November 23, 2009

The Lesson in Taxation Practices, Section Five: Tax Law and The Roman Empire

W. Marc Gilfillan

W. Marc Gilfillan, CPA, NC, individual and business CPA and Tax expert, shares about the history of taxes…

Finally moving away from Greece, we finally come to the Roman Empire. Historians usually refer to Roman tax policy as “more or less legal stealing” and Roman tax collectors as “a band of thugs.” However, Roman tax law was not always bad. There was a 200-year section at the zenith of the Roman Empire when taxes were moderate. Actually, every kind of taxation, as well as no taxes, characterized the Roman period. Taxes were as vital but as unpredictable in the Roman Empire as were the legions, the Senate and the Caesars. The arguably insane emperor Nero once advised to get rid of every indirect tax and create a “beautiful present to the human race.” If you are feeling the pressure with today’s taxes, call a Tax Preparer in Raleigh, NC for all your tax-related needs!


Romans - The Early Years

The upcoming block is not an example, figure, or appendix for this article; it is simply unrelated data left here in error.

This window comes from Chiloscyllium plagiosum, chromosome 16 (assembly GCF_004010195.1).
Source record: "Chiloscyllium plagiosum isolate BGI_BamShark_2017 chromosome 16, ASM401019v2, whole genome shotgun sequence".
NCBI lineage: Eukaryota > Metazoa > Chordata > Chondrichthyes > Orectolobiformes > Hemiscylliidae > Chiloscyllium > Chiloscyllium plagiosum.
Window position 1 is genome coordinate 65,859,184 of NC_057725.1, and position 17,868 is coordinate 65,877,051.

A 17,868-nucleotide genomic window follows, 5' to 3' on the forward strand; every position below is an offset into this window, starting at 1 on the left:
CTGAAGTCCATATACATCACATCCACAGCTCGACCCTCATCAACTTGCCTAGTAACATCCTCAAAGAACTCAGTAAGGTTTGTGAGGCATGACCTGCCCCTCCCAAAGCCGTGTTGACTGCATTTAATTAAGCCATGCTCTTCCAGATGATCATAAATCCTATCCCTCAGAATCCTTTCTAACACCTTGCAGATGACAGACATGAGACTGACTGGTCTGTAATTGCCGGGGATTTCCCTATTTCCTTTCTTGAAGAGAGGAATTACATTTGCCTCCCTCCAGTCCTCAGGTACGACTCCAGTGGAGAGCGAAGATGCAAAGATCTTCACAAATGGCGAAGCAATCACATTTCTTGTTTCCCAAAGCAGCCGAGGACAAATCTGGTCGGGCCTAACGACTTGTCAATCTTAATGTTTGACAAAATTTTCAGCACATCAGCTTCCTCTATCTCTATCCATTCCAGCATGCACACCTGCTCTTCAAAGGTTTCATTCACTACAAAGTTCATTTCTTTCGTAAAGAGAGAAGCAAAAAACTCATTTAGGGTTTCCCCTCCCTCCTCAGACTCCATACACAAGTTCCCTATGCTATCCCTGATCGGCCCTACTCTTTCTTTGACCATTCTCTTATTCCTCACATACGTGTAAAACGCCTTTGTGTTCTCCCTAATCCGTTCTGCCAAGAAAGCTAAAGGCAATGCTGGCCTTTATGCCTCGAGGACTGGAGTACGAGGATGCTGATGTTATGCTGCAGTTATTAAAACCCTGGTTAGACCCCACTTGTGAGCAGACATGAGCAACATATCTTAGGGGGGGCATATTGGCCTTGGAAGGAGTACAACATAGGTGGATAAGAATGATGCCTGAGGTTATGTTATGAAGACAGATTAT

The early Roman Republic required little taxation because it operated with free labor. The military, which is arguably the most expensive operation in every society, was a citizen’s military, comprised of land-owners who served for one year without pay. They even provided their own uniforms and gear. This level of volunteer free public service extended to all government offices. Even the judges worked for the city without pay. It is hard to conceive the validity of this ancient practice, especially in our age, when nobody seems to want to lift a finger for the government without a fat paycheck. Go here if you want help with modern-day Tax Preparation in Raleigh, NC.

The ideal method in reducing heavy taxation is to instil in every citizen a spirit of selfless service for the public good. It isn’t needed to limit public programs and services; what is needed is the curtailment of the spirit of gain and profit that infests public servants and contractors.

The Romans, similar to many ancient civilizations, used the important men of their society to deal with tax law. Taxpayers loved and admired these men, and no doubt the integrity of these great men rubbed off on the taxpayers. In contrast, modern tax systems use professional public relations officers to manipulate taxpayers with advertising campaigns that play on fear more than integrity. Trouble began, however, when Roman armies began living off of the populace and took tribute in block form called “stipendium”.

Keep an eye out for W. Marc Gilfillan’s next chapter in his History of Taxes series: Taxes and the American Revolution.

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